First published on NZ Techonverse
I use a Python script called mb-util to build the mbtiles files for the NZ Rail Maps webmaps site. It takes the raw tiles and builds what is effectively a SQLite database that encapsulates the millions of little tiles into one file, which is much easier to handle for file storage and uploading, although slightly slower to stream on a web server.
mb-util can be obtained from the GitHub site. There is a multi-step process to follow to get it installed into a standard location so that it can just be typed as a standalone command in Bash:
- First of all download from https://github.com/mapbox/mbutil – click on that green Code button. ( or use the command line: git clone git://github.com/mapbox/mbutil.git )
- Go into the mbutil directory
- To install needs a python script and additional Python libraries such as setuptools or pip. If you haven’t got those:
- Go to http://pypi.python.org/pypi/setuptools
- Click on the link “Installation Instructions”
- Follow the instructions in that screen. In particular, if you don’t have pip installed, download a script called get-pip.py from https://bootstrap.pypa.io/get-pip.py
- Run the get-pip.py script using the python3 command i.e. python3 get-pip.py
- This will download setuptools, pip and wheel to your system
- Use the command below to ensure you have the tools installed and they are the most up to date:
python3 -m pip install –upgrade pip setuptools wheel
- Finally you can install mbutil by changing into the directory where you downloaded it to (e.g. ~/mbutil) and running this command: python3 setup.py install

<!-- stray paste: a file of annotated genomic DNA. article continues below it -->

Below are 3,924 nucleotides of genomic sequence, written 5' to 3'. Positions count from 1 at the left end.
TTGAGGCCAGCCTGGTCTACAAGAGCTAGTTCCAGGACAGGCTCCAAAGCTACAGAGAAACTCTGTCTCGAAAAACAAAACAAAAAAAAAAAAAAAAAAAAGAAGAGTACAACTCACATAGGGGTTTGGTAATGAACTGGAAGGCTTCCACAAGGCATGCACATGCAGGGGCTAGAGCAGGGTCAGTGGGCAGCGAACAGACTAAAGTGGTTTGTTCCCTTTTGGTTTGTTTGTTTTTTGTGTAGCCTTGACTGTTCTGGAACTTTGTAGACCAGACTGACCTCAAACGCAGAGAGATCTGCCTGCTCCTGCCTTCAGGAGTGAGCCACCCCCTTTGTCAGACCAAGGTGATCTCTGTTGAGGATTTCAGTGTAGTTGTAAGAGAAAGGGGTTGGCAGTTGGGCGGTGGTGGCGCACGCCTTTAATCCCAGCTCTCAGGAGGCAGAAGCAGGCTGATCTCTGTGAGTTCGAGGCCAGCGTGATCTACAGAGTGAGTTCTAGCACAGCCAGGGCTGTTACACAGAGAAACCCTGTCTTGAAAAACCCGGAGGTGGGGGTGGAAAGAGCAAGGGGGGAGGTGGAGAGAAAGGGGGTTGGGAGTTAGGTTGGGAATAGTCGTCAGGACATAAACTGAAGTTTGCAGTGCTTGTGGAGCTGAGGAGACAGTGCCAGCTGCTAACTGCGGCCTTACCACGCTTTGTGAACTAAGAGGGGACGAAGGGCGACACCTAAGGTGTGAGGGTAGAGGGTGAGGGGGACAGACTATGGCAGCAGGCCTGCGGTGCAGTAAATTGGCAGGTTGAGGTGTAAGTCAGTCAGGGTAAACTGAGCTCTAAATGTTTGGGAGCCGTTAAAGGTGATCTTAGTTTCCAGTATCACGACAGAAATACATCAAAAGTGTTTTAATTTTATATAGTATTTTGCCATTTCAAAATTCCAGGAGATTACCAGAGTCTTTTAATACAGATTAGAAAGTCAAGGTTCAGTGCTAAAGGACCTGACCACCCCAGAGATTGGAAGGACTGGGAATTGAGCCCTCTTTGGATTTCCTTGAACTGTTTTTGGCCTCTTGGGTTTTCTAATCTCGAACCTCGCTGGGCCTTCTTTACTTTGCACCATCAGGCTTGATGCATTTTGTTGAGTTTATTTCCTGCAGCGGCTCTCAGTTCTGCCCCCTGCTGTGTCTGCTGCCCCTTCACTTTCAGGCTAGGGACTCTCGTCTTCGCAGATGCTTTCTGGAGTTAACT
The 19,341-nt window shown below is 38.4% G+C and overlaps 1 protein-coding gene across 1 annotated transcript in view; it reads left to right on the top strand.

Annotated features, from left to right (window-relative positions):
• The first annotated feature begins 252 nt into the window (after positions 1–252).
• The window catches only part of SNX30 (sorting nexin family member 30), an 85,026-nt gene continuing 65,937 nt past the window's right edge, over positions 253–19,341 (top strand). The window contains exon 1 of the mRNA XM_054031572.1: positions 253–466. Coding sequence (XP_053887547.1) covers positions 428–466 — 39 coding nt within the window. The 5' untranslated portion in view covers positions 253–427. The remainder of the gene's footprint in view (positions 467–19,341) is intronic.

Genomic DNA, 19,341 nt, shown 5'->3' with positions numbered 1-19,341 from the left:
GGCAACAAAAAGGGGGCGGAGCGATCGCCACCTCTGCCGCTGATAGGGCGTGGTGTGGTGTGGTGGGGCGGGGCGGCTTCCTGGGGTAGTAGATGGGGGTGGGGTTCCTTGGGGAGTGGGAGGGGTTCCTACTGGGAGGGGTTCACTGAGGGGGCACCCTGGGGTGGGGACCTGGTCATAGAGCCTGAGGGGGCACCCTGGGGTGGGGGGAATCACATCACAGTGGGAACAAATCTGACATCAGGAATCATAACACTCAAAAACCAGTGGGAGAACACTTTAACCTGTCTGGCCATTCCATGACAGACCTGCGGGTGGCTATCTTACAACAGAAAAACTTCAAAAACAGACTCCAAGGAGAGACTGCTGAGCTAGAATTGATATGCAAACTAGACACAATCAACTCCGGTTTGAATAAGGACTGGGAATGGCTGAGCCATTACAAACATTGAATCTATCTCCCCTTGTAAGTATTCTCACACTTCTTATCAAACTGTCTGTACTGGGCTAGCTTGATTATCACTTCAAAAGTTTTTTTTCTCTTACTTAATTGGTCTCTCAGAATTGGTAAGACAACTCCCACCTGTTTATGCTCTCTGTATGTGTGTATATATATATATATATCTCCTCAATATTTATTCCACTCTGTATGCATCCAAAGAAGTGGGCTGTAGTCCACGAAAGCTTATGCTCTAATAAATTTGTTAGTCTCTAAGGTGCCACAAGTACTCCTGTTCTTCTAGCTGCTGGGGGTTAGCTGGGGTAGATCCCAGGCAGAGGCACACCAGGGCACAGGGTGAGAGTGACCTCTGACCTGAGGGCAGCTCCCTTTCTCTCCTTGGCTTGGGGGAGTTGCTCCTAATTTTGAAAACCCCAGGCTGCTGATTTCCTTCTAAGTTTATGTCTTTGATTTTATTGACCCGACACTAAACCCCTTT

- Then check you can run commands by typing mb-util, it should output the help screen.
When using mb-util I normally use –silent and –do_compress as well as image_format as appropriate. do_compress enables mbtiles compression, which can save a lot of file space where there are lots of identical tiles in your source. The most obvious type of tile duplication you are going to see is tiles that are completely blank, and there are a lot of these in the NZ Rail Maps webtiles because the current build process captures relatively large rectangular areas that have a lot of white space around the actual narrow rail corridor. At the moment using the tile compression capability of mb-util is the easiest way to eliminate the tile wastage for a lot of the tile sources that only capture rail tracks or location symbols that have lots of white space around them in the layers. The Non Rail overlay and topographic base layers are examples of where there is less white space and thus, less compression likely to happen as the data in these layers covers areas outside the rail corridor so there will be less compression possible with these layers.
In order to help streamline the process of building tiles I am planning to write a build script that just automates the steps of using mbutil and makes it easier for me by just letting me type one simple command to build the mbtiles files.